Blog post contributed by Crystal Karges, MS, RDN, IBCLC, Special Projects Director @ Addiction Hope, and Jacquelyn Ekern, MS, LPC, President at Addiction Hope
As we read in our blog last week, Lawmakers are delving more into the arena of drugs, alcohol, and substance abuse. This can be seen as an attempt to create legislation that may help establish better guidelines in the market of alcohol and drugs that are currently available.
With the staggering number of individuals across America who are suffering with substance abuse or an addiction to drugs and alcohol, it is no doubt that more effectual regulation is needed. Will these measures be successful in addressing this public health concern?
In effort to reduce under-aged drinking and the unnecessary deaths from irresponsible alcohol use, Governor Martin O’Malley of Maryland recently signed legislation that would ban the retail sale of alcohol that is 190-proof or higher.
The State of Maryland, which will see this legislation in effect beginning July 1st, takes the position of more than a dozen other states that have already banned the retailing of such products.
Maryland will ban extreme-strength liquors beginning July 1, 2014 – As posted by Spy Maryland
Extreme-strength liquors are alcoholic products that contain 95 percent alcohol by volume and are often purchased and consumed as an easy way to get drunk. 190-proof alcohol can be more than twice as strong as pure vodka. Products such as Everclear and Gem Clear are among the popular extreme-strength alcoholic products.
The use of these drinks is popular among college students, who may be searching for cheap and accessible ways to get drunk or high. Popular concoctions among college campuses are termed “Jungle Juice”, which is typically a mixture of flavored liquids (such as soda or juice) and extreme strength alcohol.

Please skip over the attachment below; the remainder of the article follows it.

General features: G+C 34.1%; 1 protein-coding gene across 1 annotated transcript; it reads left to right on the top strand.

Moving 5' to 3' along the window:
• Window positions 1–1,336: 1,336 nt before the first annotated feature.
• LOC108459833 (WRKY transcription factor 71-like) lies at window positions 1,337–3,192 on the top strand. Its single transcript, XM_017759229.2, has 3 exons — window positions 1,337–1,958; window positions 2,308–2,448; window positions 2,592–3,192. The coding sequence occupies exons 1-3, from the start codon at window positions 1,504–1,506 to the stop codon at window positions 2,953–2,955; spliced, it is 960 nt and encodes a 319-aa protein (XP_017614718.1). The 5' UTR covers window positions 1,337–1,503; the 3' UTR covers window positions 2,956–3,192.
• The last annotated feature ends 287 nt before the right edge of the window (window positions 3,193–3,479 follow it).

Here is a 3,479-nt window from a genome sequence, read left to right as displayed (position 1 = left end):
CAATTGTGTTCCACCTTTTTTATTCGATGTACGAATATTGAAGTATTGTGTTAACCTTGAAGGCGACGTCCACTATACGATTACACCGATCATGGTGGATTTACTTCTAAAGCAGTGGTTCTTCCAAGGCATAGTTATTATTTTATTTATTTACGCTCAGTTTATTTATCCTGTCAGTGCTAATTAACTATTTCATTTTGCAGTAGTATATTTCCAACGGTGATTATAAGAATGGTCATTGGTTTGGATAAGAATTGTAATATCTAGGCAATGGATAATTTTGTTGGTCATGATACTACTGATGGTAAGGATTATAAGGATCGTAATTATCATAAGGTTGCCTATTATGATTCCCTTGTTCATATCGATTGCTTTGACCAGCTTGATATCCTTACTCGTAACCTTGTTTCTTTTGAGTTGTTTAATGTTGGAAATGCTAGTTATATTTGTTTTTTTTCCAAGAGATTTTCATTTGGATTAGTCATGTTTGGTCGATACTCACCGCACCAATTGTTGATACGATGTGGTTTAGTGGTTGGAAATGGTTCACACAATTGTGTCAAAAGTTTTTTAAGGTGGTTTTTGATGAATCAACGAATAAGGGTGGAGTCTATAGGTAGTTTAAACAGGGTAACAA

Many students might consume this substance unknowingly at parties and raves, as extreme-strength alcohol is both colorless and odorless. The use of extreme-alcohol is problematic on college campuses, leading to sexual assault, unintentional injuries, alcohol poisoning, accidents as a result of drunk driving, and physical violence.
According to the National Institute on Alcohol Abuse and Alcoholism, it is estimated that alcohol abuse on college campuses is responsible for almost 2,000 deaths per year and 600,000 unintentional injuries, which includes falls and car accidents .
In the state of Maryland alone, 19 percent of underage and 22 percent of 21- to 24- year-old college students meet the standards for either alcohol addiction or abuse . This legislation was set in motion primarily as a means for addressing the concerning public health issue of excessive drinking among college students.
While the debate continues between the effectiveness of regulation and outright prohibition, there is hope that this new law may help reduce access to extreme-strength alcohol. This ban would also enforce penalties of up to $1000 for any person found selling 190-proof alcohol.
What are your thoughts on this newly passed legislation in Maryland? Do you think this can help address drinking on college campuses?
: Johns Hopkins Bloomberg School of Public Health. “Governor signs bill banning extreme-strength alcohol in Maryland.” ScienceDaily. ScienceDaily, 5 May 2014. <www.sciencedaily.com/releases/2014/05/140505142008.htm>.
*image courtesy of photostock at freedigitalphotos.net